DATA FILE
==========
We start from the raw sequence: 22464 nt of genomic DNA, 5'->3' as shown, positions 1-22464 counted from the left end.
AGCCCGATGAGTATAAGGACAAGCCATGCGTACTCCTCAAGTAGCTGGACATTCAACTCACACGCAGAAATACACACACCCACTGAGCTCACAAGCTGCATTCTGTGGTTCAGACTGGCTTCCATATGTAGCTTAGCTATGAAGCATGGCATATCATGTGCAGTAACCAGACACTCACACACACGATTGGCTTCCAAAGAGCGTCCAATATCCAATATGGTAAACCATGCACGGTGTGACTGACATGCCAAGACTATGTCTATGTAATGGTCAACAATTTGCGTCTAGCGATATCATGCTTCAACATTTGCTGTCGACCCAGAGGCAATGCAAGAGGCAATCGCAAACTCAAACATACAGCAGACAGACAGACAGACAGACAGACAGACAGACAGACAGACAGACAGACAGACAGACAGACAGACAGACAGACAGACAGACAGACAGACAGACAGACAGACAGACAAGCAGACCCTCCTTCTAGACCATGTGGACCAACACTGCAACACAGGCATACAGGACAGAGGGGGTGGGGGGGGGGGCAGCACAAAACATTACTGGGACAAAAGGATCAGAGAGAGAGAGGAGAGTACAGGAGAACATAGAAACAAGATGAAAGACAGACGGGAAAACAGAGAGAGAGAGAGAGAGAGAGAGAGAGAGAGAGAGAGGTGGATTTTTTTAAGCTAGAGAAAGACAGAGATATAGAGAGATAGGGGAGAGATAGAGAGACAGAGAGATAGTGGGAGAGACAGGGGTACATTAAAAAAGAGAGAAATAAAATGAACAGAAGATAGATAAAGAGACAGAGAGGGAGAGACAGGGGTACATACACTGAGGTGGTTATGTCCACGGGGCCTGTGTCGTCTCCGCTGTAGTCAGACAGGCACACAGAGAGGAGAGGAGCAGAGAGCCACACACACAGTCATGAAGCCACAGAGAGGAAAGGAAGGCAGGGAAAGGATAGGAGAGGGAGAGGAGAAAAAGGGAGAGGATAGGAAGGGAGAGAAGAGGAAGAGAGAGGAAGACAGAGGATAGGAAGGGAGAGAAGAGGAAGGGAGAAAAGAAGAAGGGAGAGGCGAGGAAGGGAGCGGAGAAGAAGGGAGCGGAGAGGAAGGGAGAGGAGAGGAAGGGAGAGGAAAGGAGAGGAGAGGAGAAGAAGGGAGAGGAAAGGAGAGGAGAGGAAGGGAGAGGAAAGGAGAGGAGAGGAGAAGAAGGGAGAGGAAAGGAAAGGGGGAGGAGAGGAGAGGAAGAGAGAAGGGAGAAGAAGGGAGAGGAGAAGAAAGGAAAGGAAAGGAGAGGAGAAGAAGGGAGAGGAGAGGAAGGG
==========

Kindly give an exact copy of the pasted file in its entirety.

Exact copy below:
We start from the raw sequence: 22464 nt of genomic DNA, 5'->3' as shown, positions 1-22464 counted from the left end.
AGCCCGATGAGTATAAGGACAAGCCATGCGTACTCCTCAAGTAGCTGGACATTCAACTCACACGCAGAAATACACACACCCACTGAGCTCACAAGCTGCATTCTGTGGTTCAGACTGGCTTCCATATGTAGCTTAGCTATGAAGCATGGCATATCATGTGCAGTAACCAGACACTCACACACACGATTGGCTTCCAAAGAGCGTCCAATATCCAATATGGTAAACCATGCACGGTGTGACTGACATGCCAAGACTATGTCTATGTAATGGTCAACAATTTGCGTCTAGCGATATCATGCTTCAACATTTGCTGTCGACCCAGAGGCAATGCAAGAGGCAATCGCAAACTCAAACATACAGCAGACAGACAGACAGACAGACAGACAGACAGACAGACAGACAGACAGACAGACAGACAGACAGACAGACAGACAGACAGACAGACAGACAGACAGACAGACAGACAAGCAGACCCTCCTTCTAGACCATGTGGACCAACACTGCAACACAGGCATACAGGACAGAGGGGGTGGGGGGGGGGGCAGCACAAAACATTACTGGGACAAAAGGATCAGAGAGAGAGAGGAGAGTACAGGAGAACATAGAAACAAGATGAAAGACAGACGGGAAAACAGAGAGAGAGAGAGAGAGAGAGAGAGAGAGAGAGAGAGGTGGATTTTTTTAAGCTAGAGAAAGACAGAGATATAGAGAGATAGGGGAGAGATAGAGAGACAGAGAGATAGTGGGAGAGACAGGGGTACATTAAAAAAGAGAGAAATAAAATGAACAGAAGATAGATAAAGAGACAGAGAGGGAGAGACAGGGGTACATACACTGAGGTGGTTATGTCCACGGGGCCTGTGTCGTCTCCGCTGTAGTCAGACAGGCACACAGAGAGGAGAGGAGCAGAGAGCCACACACACAGTCATGAAGCCACAGAGAGGAAAGGAAGGCAGGGAAAGGATAGGAGAGGGAGAGGAGAAAAAGGGAGAGGATAGGAAGGGAGAGAAGAGGAAGAGAGAGGAAGACAGAGGATAGGAAGGGAGAGAAGAGGAAGGGAGAAAAGAAGAAGGGAGAGGCGAGGAAGGGAGCGGAGAAGAAGGGAGCGGAGAGGAAGGGAGAGGAGAGGAAGGGAGAGGAAAGGAGAGGAGAGGAGAAGAAGGGAGAGGAAAGGAGAGGAGAGGAAGGGAGAGGAAAGGAGAGGAGAGGAGAAGAAGGGAGAGGAAAGGAAAGGGGGAGGAGAGGAGAGGAAGAGAGAAGGGAGAAGAAGGGAGAGGAGAAGAAAGGAAAGGAAAGGAGAGGAGAAGAAGGGAGAGGAGAGGAAGGG